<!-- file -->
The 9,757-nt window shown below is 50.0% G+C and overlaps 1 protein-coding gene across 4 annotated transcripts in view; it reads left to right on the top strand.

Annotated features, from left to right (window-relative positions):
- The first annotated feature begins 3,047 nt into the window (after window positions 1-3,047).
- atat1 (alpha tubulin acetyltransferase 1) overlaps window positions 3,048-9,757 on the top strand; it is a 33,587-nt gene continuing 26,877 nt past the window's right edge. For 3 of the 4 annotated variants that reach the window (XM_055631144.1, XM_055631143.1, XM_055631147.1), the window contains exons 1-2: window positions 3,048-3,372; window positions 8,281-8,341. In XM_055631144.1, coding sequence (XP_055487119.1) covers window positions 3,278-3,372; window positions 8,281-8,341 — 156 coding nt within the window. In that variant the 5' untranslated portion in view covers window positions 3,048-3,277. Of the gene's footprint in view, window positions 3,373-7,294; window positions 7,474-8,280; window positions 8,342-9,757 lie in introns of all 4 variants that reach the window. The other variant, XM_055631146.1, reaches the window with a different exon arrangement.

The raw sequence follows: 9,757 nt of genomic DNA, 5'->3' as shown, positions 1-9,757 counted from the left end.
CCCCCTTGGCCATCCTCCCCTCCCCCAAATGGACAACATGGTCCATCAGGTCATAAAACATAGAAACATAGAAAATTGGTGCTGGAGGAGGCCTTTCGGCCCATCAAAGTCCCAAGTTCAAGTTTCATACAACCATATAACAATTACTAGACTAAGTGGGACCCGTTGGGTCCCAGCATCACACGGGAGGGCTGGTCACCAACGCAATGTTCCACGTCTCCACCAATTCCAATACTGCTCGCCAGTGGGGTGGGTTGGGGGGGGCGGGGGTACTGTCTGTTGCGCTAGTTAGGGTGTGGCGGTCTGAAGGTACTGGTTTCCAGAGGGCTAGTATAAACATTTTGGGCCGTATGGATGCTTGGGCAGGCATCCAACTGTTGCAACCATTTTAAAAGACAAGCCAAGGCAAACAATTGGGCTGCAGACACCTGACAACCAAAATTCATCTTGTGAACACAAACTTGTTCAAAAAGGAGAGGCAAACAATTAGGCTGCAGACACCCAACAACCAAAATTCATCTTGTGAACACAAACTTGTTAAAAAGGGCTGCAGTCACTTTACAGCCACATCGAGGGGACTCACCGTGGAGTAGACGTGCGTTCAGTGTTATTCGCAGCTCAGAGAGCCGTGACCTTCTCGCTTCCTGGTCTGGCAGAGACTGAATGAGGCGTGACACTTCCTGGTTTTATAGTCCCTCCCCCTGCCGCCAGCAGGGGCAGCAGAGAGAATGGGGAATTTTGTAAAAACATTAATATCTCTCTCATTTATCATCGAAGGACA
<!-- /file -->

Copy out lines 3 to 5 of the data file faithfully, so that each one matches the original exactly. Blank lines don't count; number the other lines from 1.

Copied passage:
- The first annotated feature begins 3,047 nt into the window (after window positions 1-3,047).
- atat1 (alpha tubulin acetyltransferase 1) overlaps window positions 3,048-9,757 on the top strand; it is a 33,587-nt gene continuing 26,877 nt past the window's right edge. For 3 of the 4 annotated variants that reach the window (XM_055631144.1, XM_055631143.1, XM_055631147.1), the window contains exons 1-2: window positions 3,048-3,372; window positions 8,281-8,341. In XM_055631144.1, coding sequence (XP_055487119.1) covers window positions 3,278-3,372; window positions 8,281-8,341 — 156 coding nt within the window. In that variant the 5' untranslated portion in view covers window positions 3,048-3,277. Of the gene's footprint in view, window positions 3,373-7,294; window positions 7,474-8,280; window positions 8,342-9,757 lie in introns of all 4 variants that reach the window. The other variant, XM_055631146.1, reaches the window with a different exon arrangement.

The raw sequence follows: 9,757 nt of genomic DNA, 5'->3' as shown, positions 1-9,757 counted from the left end.